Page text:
Today is July 6th 2015 in Guangzhou, China.  My shift today starts from 7:30am until 4 – 5pm. For most of the day, I am located at the front desk or Fresh Asian Buffet Restaurant (Fresh).  The first thing that happens in the morning is an early morning briefing for the Front Desk, Concierge, and Guest Service staff. It is a way for everyone to understand what is going on within the hotel for the day and expectation from our managers. After the meeting, I check through my emails and do online Opera training.  My Opera training is about making reservations, and checking-in and out guests. I talk to myself to practice how to speak to the guests. An Example would be “Welcome to Crowne Plaza Guangzhou City Centre, how may I help you?”. This way I can smoothly work as Front Desk staff.

Restaurant

Around 8am, I head up to the 5th floor to Fresh Asian Buffet Restaurant. On the way, I greet guests “Good Morning” in Chinese and/or English. Once, I arrive at Fresh. I look around the restaurant to make sure all the names for the dishes are in the correct spot and head to tables to greet guests. While I greet guests, I ask if they would like any coffee and get to know their experiences within the hotel. At times, I assist with seating guests to help the hostesses. Overall, it is important to make sure that nothing at the buffet table is empty by advising fellow staff or getting it myself. The challenge for me is about knowing the correct Chinese word for an item or request by a guest.  This is because I am an English-speaker with a beginner level of Mandarin Chinese. Another important task that I have at Fresh is to give out guest satisfactions survey cards to understand the guest opinions during their breakfast, lunch, or dinner. The survey is given to help improve the restaurant by the guests’ needs and experiences.

Other locations that I visit during the morning are the Crowne Executive Lounge Floor on the 56th floor, 50th Premium Lounge, or the Lobby. Today, I headed to the 56th floor and 50th floor to check on the morning food arrangement, staff, and guests. Once, I check over everything. I head back to either the 5th floor or front desk. Since, I am training to work on the front desk I head back downstairs to learn Opera and study information about the hotel.

RachelAround 10am, I head up to Fresh for breakfast with coworkers.  Usually for my daily meals, I can eat at the tenants canteen or Fresh Asian Buffet Restaurant.  After breakfast, I visit the 3rd floor to check on events held today. Since I do have class and work assignments. I take time to do projects for the hotel and reflect on my progress with my coworkers.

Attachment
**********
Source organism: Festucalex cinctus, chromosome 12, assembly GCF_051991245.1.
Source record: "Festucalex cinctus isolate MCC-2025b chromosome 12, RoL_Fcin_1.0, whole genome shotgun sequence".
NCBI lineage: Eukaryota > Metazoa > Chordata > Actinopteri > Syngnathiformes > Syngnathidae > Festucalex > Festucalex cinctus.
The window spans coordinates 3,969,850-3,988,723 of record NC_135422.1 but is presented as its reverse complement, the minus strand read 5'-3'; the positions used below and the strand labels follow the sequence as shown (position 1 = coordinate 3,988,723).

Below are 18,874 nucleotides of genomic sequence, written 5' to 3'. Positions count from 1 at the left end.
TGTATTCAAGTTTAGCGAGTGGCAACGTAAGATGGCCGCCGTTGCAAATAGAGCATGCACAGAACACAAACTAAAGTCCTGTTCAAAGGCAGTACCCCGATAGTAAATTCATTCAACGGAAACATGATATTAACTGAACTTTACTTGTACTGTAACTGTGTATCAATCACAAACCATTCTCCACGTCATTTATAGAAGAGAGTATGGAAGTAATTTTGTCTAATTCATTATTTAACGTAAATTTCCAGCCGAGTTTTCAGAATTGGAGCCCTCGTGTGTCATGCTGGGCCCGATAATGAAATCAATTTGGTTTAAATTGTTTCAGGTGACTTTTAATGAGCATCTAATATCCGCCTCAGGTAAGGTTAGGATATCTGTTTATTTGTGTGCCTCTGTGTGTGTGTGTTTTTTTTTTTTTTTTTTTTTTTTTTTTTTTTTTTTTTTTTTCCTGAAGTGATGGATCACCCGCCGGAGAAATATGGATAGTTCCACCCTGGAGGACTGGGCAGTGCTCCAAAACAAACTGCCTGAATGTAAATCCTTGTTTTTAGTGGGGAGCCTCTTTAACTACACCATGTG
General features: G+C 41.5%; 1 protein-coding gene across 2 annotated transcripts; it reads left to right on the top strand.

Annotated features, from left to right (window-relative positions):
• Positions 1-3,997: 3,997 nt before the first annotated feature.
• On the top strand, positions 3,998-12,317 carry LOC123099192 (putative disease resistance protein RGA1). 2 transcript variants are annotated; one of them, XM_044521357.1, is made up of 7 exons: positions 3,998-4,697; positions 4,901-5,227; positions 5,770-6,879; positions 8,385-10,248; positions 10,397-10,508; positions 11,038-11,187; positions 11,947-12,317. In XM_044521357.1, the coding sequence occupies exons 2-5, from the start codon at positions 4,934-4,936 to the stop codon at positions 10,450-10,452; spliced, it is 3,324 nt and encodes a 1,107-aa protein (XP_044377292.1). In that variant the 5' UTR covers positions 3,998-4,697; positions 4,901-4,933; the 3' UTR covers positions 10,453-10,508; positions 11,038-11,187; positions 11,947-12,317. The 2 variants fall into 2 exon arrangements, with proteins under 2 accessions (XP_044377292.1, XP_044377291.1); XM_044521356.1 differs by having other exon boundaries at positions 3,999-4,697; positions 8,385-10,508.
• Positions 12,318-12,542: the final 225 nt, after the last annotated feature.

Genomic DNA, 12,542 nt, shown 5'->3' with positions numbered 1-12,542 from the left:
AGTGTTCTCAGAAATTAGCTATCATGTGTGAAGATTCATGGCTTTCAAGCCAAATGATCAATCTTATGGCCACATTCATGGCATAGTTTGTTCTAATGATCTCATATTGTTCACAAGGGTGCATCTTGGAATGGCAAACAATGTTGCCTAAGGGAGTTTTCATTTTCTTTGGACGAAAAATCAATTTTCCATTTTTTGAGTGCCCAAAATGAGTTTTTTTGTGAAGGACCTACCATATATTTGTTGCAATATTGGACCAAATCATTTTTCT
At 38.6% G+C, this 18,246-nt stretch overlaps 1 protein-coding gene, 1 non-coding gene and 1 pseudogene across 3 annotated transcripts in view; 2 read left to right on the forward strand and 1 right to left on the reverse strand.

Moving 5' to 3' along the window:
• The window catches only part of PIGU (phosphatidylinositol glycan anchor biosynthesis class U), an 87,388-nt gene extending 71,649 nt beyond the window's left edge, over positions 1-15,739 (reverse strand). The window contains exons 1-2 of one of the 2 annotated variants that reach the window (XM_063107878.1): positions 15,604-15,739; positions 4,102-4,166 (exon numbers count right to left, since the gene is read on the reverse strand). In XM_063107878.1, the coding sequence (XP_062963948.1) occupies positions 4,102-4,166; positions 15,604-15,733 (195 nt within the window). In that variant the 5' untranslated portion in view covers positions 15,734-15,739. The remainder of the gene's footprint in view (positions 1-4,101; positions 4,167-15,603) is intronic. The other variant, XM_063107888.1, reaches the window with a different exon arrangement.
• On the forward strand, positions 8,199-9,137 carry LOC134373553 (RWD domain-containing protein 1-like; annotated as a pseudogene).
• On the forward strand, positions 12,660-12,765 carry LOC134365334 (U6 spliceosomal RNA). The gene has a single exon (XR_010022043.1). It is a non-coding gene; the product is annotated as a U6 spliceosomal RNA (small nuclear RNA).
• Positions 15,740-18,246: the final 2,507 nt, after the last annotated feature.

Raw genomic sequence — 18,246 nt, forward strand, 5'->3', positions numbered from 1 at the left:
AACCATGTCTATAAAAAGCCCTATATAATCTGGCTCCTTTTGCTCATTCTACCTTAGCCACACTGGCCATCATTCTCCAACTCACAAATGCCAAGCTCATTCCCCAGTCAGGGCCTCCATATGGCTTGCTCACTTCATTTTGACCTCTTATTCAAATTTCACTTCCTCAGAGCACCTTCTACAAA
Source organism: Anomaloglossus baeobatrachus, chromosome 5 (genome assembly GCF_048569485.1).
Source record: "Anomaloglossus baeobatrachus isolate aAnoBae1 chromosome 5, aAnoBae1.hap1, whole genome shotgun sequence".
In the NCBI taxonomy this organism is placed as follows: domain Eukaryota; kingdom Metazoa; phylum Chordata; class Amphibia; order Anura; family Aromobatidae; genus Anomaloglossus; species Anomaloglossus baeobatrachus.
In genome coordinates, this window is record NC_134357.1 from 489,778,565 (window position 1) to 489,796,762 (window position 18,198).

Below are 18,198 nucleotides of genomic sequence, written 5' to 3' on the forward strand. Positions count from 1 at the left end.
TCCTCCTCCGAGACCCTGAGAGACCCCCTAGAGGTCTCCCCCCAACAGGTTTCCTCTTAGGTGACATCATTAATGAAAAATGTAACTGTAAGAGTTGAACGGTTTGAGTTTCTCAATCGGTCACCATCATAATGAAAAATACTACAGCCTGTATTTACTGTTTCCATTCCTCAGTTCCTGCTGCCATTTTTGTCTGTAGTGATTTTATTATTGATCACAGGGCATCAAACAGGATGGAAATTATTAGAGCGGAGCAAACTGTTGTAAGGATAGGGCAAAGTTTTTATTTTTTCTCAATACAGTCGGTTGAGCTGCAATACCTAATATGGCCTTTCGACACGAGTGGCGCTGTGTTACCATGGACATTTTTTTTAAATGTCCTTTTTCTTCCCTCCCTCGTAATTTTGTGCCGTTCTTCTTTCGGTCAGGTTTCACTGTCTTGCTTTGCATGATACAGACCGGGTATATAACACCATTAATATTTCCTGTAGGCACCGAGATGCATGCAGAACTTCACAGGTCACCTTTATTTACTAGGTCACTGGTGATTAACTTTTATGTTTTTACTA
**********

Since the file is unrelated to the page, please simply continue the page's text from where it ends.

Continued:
Around 12:30, I am a lobby ambassador. I help to direct guest to the front desk or other locations within the hotel. It is important to make sure that guest are directed to proper locations and ask if they need help with their bags. Once, I have stayed within the lobby for a while, I either head back to practice Opera or head up to fresh to help with lunch. I do almost the same thing for lunch at Fresh except I don’t ask people for coffee. I check to see the names are correct, food is fully stocked, and staff is okay. After that I stay for lunch for about 30 minutes.

Once, I have finished my lunch, I head back to the front desk lobby 2to have a briefing again at 2:40pm. The briefing is to inform the new shift staff of today events and information. Once, briefing is over I stay in the front desk office to review Opera training and information. I check on the front desk staff to help get documents for them. As well, it is a chance for me to learn first hand about front desk tasks. Some of the tasks are about getting documents and scanning passports. If the front desk isn’t busy, I will be the lobby ambassador or I will go back to Opera training.

Lastly, the day ends looking through my emails and saying goodbye to my coworkers. I clock out to end my shift and head upstairs to rest for an early morning shift again.